Translation: mirror beyond the clouds
Appearance: Ungaikyō is a haunted mirror which shows demons and monsters reflected in its surface. The spirit which haunts this mirror, as well as the countless spirits which have been reflected in it over the years, can manipulate the reflection and cause it to appear as anything they like. People who gaze into an ungaikyō might see a transformed, monstrous version of themselves looking back.
Interactions: An ungaikyō can be used by humans to trap spirits. On the 15th night of the 8th month in the old lunar calendar, water is poured into a crystal dish to reflect the light of the full moon. (In the old days this was a popular way of admiring the reflection of the night sky.) If that water is used to paint the image of a yōkai onto a mirror, that spirit will then inhabit the mirror.
Origin: Ungaikyō appears in Toriyama Sekien’s book of tsukumogami Hyakki tsurezure bukuro. Sekien based this yōkai on a mirror from an old Chinese myth. That mirror was called shōmakyō (“demon revealing mirror”). It had the ability to expose the true forms of demons masquerading as humans when they were reflected in the mirror. Shōmakyō was used by King Zhou of the Shang dynasty to reveal that his beloved consort Daji was actually a wicked nine-tailed kitsune, intent on runing his kingdom through her evil depravities. Her true form revealed, she fled the country (setting into action a chain of events that would see her eventually wind up in Japan as Tamamo no Mae). Shōmakyō was used time and time again to reveal the true nature of disguised spirits. Sekien postulated that such a mirror might pick up a little of the strangeness of each yōkai and demon it reflected, eventually becoming one itself. Perhaps the countless spirits that is has reflected over the years have slowly gained the ability to manipulate its reflections.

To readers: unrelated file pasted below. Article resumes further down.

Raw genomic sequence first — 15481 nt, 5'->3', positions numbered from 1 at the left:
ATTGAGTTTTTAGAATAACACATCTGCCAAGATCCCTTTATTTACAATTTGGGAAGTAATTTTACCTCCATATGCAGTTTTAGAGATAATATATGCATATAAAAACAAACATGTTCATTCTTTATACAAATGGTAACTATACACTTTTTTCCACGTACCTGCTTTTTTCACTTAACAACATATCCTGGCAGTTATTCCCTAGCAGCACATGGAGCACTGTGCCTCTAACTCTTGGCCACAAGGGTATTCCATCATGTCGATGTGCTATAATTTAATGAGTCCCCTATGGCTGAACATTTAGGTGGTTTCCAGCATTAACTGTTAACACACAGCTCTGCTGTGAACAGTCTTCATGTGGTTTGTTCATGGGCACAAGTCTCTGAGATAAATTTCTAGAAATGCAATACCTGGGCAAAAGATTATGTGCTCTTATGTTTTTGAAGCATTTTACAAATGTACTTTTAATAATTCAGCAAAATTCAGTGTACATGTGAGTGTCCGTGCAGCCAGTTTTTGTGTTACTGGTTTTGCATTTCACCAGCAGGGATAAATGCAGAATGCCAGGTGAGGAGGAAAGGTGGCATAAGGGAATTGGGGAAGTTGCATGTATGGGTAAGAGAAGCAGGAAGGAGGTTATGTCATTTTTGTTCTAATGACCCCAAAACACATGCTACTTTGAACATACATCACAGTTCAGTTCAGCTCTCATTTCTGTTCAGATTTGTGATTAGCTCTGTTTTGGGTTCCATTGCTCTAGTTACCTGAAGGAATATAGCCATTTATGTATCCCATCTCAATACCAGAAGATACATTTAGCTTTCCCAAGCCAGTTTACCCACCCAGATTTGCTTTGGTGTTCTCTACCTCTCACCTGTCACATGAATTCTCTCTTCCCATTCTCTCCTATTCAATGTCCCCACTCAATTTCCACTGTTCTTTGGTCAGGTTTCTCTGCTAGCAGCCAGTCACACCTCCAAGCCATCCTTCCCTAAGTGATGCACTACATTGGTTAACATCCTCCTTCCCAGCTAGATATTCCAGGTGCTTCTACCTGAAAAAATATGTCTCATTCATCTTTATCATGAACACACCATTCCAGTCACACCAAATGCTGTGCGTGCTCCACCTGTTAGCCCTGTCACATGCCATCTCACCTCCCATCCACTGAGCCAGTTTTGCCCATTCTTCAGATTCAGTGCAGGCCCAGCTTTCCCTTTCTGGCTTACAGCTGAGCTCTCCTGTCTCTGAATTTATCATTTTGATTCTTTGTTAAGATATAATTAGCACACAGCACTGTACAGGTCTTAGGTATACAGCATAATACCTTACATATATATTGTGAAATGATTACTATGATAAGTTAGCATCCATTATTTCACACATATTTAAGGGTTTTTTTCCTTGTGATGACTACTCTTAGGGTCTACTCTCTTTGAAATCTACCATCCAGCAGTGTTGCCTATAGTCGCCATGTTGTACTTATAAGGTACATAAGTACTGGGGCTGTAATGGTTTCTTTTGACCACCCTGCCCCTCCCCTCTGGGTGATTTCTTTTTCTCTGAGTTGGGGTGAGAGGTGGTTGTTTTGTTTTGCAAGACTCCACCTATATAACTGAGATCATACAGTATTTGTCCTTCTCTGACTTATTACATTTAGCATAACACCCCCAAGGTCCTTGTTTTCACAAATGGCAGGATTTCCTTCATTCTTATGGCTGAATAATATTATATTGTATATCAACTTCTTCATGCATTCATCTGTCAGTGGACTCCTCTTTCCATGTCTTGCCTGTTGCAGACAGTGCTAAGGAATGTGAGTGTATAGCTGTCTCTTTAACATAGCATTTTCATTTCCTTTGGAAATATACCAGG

More recently, ungaikyō has been described simply as a mirror which has transformed into a conscious being. Upon reaching one hundred years of age, the mirror develops a soul and is transformed into a yōkai—a very common theme among tsukumogami.
Ungaikyō has also been portrayed as one of the many transformations performed by tanuki. By sucking in large amounts of air and inflating their bellies, a tanuki is able to display a picture on its bare belly similar to a television screen. This portrayal is not rooted in folklore however, but comes from Daiei Films’ 1968-69 yōkai movies. Nonetheless, it has caught on and remains a popular variation of ungaikyō in many productions.